It’s amazing what a couple of weeks can do for the psyche of an investor. Two weekends ago, many investors were reeling from another week of market losses. The “what if” fears were piling on faster than people could find answers. As predicted, the bad investment behaviors started quickly after the market bottomed. Unfortunately, that was about the worst timing as the market staged close to a 15% rally over the last 2 weeks. Equally as important as the stock market rally was the bond market returning to rational trading virtually eliminating the losses in the most conservative positions.
The Coronavirus Aid, Relief, and Economic Security Act (CARES Act) stabilized and eliminated some of the fear that had been driving the market. At $2.2 trillion dollars, this is the largest stimulus package ever passed. It has wide-ranging implications for individuals and small businesses. Here is your guide to maximizing the benefits available.
The CARES Act provides cash payments up to $1,200 for individuals, $2,400 for married couples, and $500 per child for children under 16. The stimulus checks are income dependent. The payment starts decreasing for single filers when their adjusted gross income is above $75,000 and married (filing jointly) when their adjusted gross income is over $150,000. The ability to qualify is eliminated at $99,000 and $198,000 if there are no children. The amount is slightly higher if there are children under 16.
The income threshold is based on the 2019 tax return. If the 2019 tax return hasn’t been filed, the 2018 return can be used. All tax filers should review their 2018 adjusted gross income verse their 2019 adjusted gross income. Plan to use the lower of the two which may mean expediting or delaying 2019 tax return. The checks should be distributed within the next 3 weeks so time may be of the essence. If the IRS has banking information, the check will be direct deposited. The money is tax-free.
Tax Filing Deadline
The April 15th deadline to file and pay a tax liability has been extended to July 15th. The deadlines to make an IRA contribution and a health savings account contribution have been extended to July 15th as well. If a refund is expected, a return should be filed as soon as possible. If a tax liability is expected, there are now three additional months to pay it without a failure to pay penalty.
October 15th is still the extension deadline.
Required Minimum Distributions
Required minimum distributions for 2020 have been suspended for all retirement accounts, including inherited IRAs. This presents tremendous investment and tax planning opportunities. Taking money out of an investment that has lost value locks in the loss. If the money is not needed for living expenses, consider leaving it in the IRA to recover. The next required withdrawal could be delayed as long as December 2021 giving an additional 20 months to recover. If the RMD has already been withdrawn, consider rolling it back into the IRA, as long as the 60-day window has not passed. To be 100% non-taxable, any taxes withheld must also be rolled back into the IRA. Taxes withheld will be a credit on the 2020 tax return. Only one 60-day rollover is allowed every 12 months.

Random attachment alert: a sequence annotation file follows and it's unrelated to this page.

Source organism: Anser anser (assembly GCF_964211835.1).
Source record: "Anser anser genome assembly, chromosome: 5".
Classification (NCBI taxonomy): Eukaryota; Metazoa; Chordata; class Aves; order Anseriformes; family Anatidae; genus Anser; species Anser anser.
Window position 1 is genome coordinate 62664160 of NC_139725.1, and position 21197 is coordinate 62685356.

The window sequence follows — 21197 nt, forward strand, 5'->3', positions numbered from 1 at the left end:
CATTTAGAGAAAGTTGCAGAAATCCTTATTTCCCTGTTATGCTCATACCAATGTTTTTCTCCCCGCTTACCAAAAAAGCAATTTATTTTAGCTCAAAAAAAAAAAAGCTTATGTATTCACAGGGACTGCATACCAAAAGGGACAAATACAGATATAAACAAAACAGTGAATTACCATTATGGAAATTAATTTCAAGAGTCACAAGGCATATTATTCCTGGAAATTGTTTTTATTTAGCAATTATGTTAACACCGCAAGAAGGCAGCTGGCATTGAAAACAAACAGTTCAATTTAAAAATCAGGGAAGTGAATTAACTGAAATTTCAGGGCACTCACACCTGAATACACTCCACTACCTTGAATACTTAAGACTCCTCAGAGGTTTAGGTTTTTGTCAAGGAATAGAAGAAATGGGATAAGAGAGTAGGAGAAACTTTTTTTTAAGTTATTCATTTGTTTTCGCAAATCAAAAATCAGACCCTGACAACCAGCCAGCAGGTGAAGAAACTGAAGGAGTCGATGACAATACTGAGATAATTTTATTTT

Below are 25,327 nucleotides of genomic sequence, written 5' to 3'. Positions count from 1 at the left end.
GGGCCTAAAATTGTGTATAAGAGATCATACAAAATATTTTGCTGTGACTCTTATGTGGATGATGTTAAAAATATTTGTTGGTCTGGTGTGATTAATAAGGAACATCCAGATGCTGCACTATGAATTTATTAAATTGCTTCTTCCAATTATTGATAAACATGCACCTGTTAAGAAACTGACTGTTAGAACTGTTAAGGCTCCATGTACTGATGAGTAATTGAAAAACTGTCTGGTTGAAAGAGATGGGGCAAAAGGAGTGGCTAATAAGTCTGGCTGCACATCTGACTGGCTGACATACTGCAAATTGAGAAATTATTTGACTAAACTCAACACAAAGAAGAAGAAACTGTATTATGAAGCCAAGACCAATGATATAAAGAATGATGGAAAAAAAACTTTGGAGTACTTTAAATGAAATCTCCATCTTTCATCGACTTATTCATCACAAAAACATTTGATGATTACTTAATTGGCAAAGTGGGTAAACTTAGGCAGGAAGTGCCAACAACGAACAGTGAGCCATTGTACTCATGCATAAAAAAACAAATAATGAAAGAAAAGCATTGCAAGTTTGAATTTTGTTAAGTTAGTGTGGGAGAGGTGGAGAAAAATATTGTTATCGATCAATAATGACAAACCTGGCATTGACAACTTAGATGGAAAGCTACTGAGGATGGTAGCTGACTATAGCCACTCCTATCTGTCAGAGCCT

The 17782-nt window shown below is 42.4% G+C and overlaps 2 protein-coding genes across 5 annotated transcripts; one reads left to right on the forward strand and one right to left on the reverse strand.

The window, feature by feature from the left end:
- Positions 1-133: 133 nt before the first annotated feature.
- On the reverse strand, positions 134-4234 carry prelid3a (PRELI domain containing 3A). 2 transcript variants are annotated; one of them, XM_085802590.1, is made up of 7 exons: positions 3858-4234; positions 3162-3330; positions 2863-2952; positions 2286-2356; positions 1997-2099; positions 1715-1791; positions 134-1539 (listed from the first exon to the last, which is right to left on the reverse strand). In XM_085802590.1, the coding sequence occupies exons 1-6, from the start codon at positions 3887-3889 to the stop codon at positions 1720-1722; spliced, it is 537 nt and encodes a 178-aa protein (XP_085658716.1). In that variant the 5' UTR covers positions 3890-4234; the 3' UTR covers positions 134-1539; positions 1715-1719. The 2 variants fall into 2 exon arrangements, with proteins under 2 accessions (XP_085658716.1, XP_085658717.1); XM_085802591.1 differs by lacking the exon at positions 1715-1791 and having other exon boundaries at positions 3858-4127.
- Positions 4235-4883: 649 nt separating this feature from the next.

Roth conversions should also be considered. Using the reduction in income from the RMD relief could be used to pursue a Roth conversion. The low current tax rates and expanding national debt suggest higher tax rates in the future. In addition, converting during a downturn will allow all future gains to be tax-free. A careful tax analysis and projected Medicare premiums should be reviewed before proceeding.
The tax law changes of 2018 eliminated most tax filer’s ability to itemize deductions. This eliminated the tax benefit of charitable gifting. The CARES Act allows a $300 cash gift to charity to be an above the line deduction which gives a tax benefit even if the standard deduction is used.
No one likes to lose money. However, in addition to higher returns than a bank account, volatility is part of investing. It wasn’t a matter of if, it was a matter of when the markets were going to correct. MBM has accounted for this in your financial plan and portfolio design. We stick to the fundamentals that drive long-term performance.
Additional volatility is likely over the next couple of months and retesting the market bottoms should be expected. During times like this, it helps to focus on what you can control and stop trying to control the uncontrollable. The markets are going to do what the markets need to do to prove the greatest number of people wrong. Instead of stressing over the daily market movements, direct your efforts towards capitalizing on the recent CARES Act.
We appreciate the continued trust of our clients. Please monitor your email and connect with us on social media for continued helpful information. Share this with family and friends so that as many people as possible can benefit.
The CARES Act is comprehensive and contains substantially more provisions and benefits than could be discussed in this update. Please call if you have specific questions on how the various benefits can be utilized as a part of your overall financial plan. The full text of the CARES Act can be found here:
Photo by Joshua Newton on Unsplash